Strawberry Oat Bran Muffins

Because I can’t follow a recipe without making substitutions… The original recipe here is for Banana & Oat Bran Muffins from Cornerstones Cupcakes & Muffins. It’s one of those books it’s impossible to keep open without a weight of some sort.

Original Recipe:

makes 12

6 Tbsp (90g) butter, softened

1/3 cup firmly packed light brown sugar

1 egg

3/4 cup (95g) all-purpose flour

1 3/4 tsp baking powder

1/2 (115g) cup mashed ripe banana

3/4 cup (70g) oat bran

1/2 cup (125 ml) buttermilk


Preheat oven to 350ºF (180ºC). Line standard muffin pan with paper liners or spray with oil.

Beat butter and sugar together until fluffy. Beat in egg until combined.

Add flour and baking powder and mix. Add buttermilk, oat bran and banana and stir until just combined.

Spoon mixture into prepared muffin pan*.

Bake 20-25 minutes etc.

My version was quite different. I happen to have a lot of strawberries in my fridge right now. They needed to be used, so instead of banana I decided on strawberries. The cookbook only had cupcake recipes for strawberries so I decided to adapt one of the muffins to use strawberries instead. I chopped the strawberries small enough that they released a lot of liquid and were a bit mushy, but I did not mash the berries. Instead of doing half a cup I simply used all the overripe berries I had – chopped it came to about a cup.

If you are a seasoned baker you know that to make a baking soda and buttermilk recipe without buttermilk you need to replace the acidity of the buttermilk somehow. Interestingly, this recipe called for baking powder instead of soda, so no additional acid is required even if you cut out the buttermilk. Despite that I thought the recipe could do with some acid, and, as usual, I had no buttermilk. I decided to replace the buttermilk with something else – half milk and half orange juice (1/4 cup of each). I added the two separately because the idea of mixing them prior to adding them to the batter kind of makes me want to puke even knowing they’d mix in the batter.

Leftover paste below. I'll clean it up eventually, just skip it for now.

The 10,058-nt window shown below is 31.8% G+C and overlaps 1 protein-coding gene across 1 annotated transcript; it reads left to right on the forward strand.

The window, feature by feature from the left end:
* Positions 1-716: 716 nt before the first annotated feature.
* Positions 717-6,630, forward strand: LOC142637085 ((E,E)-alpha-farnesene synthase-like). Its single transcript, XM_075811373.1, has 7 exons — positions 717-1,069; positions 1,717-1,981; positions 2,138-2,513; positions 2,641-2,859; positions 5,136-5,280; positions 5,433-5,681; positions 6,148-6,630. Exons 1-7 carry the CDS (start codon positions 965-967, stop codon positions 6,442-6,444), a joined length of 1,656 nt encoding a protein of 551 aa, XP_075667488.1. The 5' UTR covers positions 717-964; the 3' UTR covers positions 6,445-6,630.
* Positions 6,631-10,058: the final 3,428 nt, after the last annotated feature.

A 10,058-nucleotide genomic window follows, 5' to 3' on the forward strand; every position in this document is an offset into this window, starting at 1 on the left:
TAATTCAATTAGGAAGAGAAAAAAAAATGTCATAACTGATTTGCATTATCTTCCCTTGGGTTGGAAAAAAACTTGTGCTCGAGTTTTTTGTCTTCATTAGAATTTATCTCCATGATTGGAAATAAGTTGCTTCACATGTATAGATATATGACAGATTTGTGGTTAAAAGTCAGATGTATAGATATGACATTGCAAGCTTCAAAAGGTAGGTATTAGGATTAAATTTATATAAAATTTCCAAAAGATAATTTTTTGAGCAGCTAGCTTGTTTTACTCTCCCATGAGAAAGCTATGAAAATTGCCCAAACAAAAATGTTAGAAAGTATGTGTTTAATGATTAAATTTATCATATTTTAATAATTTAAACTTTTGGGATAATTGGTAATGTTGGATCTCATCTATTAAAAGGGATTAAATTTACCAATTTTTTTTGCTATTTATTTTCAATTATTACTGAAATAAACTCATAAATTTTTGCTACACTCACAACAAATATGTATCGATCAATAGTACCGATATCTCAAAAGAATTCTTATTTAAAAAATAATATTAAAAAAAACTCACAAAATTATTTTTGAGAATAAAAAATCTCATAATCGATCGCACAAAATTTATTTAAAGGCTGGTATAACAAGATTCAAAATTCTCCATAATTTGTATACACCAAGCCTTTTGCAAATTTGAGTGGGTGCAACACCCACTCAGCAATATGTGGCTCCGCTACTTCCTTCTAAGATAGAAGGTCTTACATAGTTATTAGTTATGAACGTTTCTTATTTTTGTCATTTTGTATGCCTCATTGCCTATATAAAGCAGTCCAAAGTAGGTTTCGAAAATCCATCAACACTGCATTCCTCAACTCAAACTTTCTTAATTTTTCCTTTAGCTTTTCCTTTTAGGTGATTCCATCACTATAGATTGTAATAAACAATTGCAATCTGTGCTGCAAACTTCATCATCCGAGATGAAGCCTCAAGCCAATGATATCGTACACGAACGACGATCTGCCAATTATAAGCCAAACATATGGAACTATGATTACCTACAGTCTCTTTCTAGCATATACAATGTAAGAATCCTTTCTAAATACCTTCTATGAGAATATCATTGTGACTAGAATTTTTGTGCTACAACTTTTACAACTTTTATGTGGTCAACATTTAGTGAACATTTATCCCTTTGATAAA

Those are the extent of my substitutions. It doesn’t seem like much, but it changed the results considerably (I have actually followed the recipe before… more or less). I was happy with the results. You may need to err on the longer side of the 20-25 minutes (or go over slightly). The recipe says muffins are done when a skewer inserted in the center comes out clean, but I prefer the spring test. Lightly press on the top of a muffin and release – if the top springs back the muffin is done and if not the muffin is not completely cooked.

I love making fruit and bran muffins. While still not the healthiest breakfast in the world I feel better about the added fiber (from the bran) and the added vitamins from the fruit. This recipe is not perfected yet, so if you have any tips feel free to share.


Roasted Mini Bell Pepper and Feta Tartlets

These were the light and delicious result of my first experiment with savory tarts.


I made two versions – one with feta cheese and one with boring cheese (alpine style combined with parmesan) for the boyfriend since he’s not a feta lover. I actually don’t recommend the substitution – feta mellows when baked so stick with it even for selective eaters.